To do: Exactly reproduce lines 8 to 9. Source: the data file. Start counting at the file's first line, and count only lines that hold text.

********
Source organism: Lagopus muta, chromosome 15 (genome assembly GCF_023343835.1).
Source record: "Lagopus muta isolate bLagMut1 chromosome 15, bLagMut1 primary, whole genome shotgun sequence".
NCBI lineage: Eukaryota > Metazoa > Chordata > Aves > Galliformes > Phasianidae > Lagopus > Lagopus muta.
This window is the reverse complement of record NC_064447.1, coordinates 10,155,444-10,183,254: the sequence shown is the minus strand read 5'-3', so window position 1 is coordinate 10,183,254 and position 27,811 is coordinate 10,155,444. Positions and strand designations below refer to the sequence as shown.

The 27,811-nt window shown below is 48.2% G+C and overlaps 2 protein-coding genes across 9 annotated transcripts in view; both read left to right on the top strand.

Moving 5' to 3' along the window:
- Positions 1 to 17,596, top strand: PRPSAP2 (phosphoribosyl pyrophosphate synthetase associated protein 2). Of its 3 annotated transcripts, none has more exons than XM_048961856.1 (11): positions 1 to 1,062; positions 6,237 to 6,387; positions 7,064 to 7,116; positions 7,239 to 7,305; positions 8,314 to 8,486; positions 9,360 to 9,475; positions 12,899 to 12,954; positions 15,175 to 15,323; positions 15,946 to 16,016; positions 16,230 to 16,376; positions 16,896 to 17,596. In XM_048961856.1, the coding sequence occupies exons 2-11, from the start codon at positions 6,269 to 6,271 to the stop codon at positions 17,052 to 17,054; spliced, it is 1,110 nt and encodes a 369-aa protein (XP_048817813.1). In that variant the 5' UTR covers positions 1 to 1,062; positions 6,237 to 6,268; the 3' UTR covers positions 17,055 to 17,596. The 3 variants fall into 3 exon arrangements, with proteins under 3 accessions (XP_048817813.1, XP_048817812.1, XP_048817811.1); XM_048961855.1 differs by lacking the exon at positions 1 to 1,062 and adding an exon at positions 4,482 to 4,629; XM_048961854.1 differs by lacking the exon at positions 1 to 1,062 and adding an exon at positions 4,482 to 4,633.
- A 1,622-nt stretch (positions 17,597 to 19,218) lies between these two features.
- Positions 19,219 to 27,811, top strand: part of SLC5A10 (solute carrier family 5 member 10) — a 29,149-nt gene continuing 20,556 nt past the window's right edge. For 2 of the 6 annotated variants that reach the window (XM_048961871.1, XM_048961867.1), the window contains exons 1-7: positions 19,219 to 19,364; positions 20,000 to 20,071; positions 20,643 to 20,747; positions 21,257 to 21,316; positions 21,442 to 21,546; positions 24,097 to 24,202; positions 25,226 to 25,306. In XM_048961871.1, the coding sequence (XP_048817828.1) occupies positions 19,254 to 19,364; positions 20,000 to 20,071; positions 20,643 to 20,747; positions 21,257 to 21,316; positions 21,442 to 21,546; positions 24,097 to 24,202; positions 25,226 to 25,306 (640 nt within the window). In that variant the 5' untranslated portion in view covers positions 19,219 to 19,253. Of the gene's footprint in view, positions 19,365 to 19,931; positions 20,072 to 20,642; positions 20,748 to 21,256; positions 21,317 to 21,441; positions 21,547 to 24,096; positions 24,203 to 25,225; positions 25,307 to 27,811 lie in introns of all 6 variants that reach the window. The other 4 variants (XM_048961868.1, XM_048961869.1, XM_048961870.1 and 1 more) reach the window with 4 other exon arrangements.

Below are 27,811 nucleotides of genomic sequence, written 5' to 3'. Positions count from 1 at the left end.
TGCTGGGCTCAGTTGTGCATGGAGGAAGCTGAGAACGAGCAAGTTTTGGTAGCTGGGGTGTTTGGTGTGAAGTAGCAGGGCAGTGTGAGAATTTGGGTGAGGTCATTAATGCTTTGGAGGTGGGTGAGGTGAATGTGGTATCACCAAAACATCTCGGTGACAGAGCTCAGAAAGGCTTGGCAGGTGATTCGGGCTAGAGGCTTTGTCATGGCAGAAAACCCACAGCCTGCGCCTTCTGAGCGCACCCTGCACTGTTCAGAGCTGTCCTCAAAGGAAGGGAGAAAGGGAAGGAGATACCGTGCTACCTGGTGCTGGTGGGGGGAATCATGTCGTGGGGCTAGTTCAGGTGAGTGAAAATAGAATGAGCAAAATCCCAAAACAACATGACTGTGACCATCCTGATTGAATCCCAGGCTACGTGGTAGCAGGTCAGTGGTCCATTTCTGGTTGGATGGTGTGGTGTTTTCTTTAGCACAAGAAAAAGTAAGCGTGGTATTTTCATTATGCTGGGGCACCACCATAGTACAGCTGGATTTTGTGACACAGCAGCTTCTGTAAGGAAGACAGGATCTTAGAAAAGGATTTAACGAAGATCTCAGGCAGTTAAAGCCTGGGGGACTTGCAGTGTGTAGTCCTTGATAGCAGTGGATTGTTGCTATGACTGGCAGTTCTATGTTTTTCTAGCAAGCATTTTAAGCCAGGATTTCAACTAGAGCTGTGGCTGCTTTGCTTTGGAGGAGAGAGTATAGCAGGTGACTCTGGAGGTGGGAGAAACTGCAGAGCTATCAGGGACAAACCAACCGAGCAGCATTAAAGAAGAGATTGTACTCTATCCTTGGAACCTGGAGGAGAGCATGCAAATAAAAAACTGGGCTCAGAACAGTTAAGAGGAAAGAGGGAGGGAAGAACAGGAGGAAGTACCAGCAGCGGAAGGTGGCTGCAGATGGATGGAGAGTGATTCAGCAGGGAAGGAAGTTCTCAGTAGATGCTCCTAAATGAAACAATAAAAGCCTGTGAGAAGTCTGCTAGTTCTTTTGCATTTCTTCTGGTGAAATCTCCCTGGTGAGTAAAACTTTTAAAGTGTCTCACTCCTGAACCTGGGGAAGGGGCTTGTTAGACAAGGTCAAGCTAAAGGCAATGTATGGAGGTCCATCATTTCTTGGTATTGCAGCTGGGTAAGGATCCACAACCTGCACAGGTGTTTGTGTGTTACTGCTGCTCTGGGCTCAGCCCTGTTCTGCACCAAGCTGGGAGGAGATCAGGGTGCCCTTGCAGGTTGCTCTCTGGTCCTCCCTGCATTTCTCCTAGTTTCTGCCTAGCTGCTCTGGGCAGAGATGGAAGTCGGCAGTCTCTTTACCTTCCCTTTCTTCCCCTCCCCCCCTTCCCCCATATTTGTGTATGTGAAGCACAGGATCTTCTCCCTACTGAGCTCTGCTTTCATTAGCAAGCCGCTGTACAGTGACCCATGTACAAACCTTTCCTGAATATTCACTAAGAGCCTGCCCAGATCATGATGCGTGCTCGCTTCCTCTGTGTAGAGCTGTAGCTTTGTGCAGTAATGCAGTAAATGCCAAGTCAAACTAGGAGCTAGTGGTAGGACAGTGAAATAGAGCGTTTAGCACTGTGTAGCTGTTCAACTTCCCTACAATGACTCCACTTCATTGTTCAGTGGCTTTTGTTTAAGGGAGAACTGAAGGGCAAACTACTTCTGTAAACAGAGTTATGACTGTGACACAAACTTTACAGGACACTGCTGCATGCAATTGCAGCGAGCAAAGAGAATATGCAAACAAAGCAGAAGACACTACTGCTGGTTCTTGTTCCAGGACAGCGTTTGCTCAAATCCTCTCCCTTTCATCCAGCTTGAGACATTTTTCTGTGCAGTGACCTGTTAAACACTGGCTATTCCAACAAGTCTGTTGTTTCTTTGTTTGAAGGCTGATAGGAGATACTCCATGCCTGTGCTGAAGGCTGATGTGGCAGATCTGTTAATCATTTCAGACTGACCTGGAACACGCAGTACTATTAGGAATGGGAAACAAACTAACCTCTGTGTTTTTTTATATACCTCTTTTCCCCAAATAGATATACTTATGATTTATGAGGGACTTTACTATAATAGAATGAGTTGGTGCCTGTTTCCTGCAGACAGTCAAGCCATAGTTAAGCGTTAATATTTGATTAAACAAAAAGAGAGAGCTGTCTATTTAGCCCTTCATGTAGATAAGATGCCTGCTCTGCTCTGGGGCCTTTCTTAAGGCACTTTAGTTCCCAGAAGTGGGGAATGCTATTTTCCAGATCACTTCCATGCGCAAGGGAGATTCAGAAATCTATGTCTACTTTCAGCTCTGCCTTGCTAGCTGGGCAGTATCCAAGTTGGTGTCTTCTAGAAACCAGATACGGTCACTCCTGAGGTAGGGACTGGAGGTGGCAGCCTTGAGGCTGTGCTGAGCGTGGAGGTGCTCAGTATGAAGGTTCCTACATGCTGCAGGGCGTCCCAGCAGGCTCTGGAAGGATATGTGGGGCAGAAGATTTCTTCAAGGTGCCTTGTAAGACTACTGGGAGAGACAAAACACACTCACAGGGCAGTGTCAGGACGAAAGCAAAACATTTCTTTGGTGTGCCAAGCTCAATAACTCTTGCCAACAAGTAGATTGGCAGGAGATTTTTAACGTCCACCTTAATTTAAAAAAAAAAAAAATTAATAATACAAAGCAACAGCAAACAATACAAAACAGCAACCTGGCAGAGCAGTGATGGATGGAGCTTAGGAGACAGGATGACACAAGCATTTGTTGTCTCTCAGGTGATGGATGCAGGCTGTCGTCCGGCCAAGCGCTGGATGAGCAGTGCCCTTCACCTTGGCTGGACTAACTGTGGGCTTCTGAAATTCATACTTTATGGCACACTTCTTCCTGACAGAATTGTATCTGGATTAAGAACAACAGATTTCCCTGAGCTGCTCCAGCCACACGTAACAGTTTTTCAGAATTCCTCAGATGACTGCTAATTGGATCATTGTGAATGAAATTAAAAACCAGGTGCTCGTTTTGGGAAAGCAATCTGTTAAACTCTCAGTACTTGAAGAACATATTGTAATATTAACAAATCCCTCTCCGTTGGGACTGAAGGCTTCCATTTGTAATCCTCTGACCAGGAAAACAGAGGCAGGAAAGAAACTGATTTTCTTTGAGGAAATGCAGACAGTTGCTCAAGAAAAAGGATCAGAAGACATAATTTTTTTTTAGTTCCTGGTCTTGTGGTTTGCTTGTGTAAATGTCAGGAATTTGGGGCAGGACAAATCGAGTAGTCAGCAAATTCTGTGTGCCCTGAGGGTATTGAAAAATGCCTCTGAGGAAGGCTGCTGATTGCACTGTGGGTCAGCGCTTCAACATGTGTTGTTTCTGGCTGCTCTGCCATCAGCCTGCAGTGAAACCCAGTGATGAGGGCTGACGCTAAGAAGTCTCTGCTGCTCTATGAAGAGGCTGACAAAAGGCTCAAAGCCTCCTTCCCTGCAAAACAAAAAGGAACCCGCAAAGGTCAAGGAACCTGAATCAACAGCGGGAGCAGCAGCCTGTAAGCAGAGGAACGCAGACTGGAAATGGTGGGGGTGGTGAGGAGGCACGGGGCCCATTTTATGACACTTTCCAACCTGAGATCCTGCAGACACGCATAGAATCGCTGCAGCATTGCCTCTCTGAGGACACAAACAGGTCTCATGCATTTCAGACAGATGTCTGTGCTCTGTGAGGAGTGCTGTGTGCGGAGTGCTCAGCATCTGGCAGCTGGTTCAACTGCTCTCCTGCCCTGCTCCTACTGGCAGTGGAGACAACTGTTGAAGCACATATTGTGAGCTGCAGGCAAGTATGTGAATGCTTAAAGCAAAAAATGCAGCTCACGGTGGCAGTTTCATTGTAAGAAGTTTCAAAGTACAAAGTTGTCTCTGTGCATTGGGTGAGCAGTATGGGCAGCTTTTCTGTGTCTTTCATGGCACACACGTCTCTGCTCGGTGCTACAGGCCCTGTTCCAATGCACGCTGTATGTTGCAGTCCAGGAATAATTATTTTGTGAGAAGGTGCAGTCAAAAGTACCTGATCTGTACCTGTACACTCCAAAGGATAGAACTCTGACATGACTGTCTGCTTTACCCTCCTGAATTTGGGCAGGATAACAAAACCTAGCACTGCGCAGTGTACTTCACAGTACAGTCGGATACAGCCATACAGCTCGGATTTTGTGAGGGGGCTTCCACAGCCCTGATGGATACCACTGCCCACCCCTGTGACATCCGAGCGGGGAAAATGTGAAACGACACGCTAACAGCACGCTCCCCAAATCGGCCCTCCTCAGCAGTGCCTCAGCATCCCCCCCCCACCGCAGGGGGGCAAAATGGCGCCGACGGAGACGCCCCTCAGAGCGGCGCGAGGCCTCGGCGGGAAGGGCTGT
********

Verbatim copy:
- A 1,622-nt stretch (positions 17,597 to 19,218) lies between these two features.
- Positions 19,219 to 27,811, top strand: part of SLC5A10 (solute carrier family 5 member 10) — a 29,149-nt gene continuing 20,556 nt past the window's right edge. For 2 of the 6 annotated variants that reach the window (XM_048961871.1, XM_048961867.1), the window contains exons 1-7: positions 19,219 to 19,364; positions 20,000 to 20,071; positions 20,643 to 20,747; positions 21,257 to 21,316; positions 21,442 to 21,546; positions 24,097 to 24,202; positions 25,226 to 25,306. In XM_048961871.1, the coding sequence (XP_048817828.1) occupies positions 19,254 to 19,364; positions 20,000 to 20,071; positions 20,643 to 20,747; positions 21,257 to 21,316; positions 21,442 to 21,546; positions 24,097 to 24,202; positions 25,226 to 25,306 (640 nt within the window). In that variant the 5' untranslated portion in view covers positions 19,219 to 19,253. Of the gene's footprint in view, positions 19,365 to 19,931; positions 20,072 to 20,642; positions 20,748 to 21,256; positions 21,317 to 21,441; positions 21,547 to 24,096; positions 24,203 to 25,225; positions 25,307 to 27,811 lie in introns of all 6 variants that reach the window. The other 4 variants (XM_048961868.1, XM_048961869.1, XM_048961870.1 and 1 more) reach the window with 4 other exon arrangements.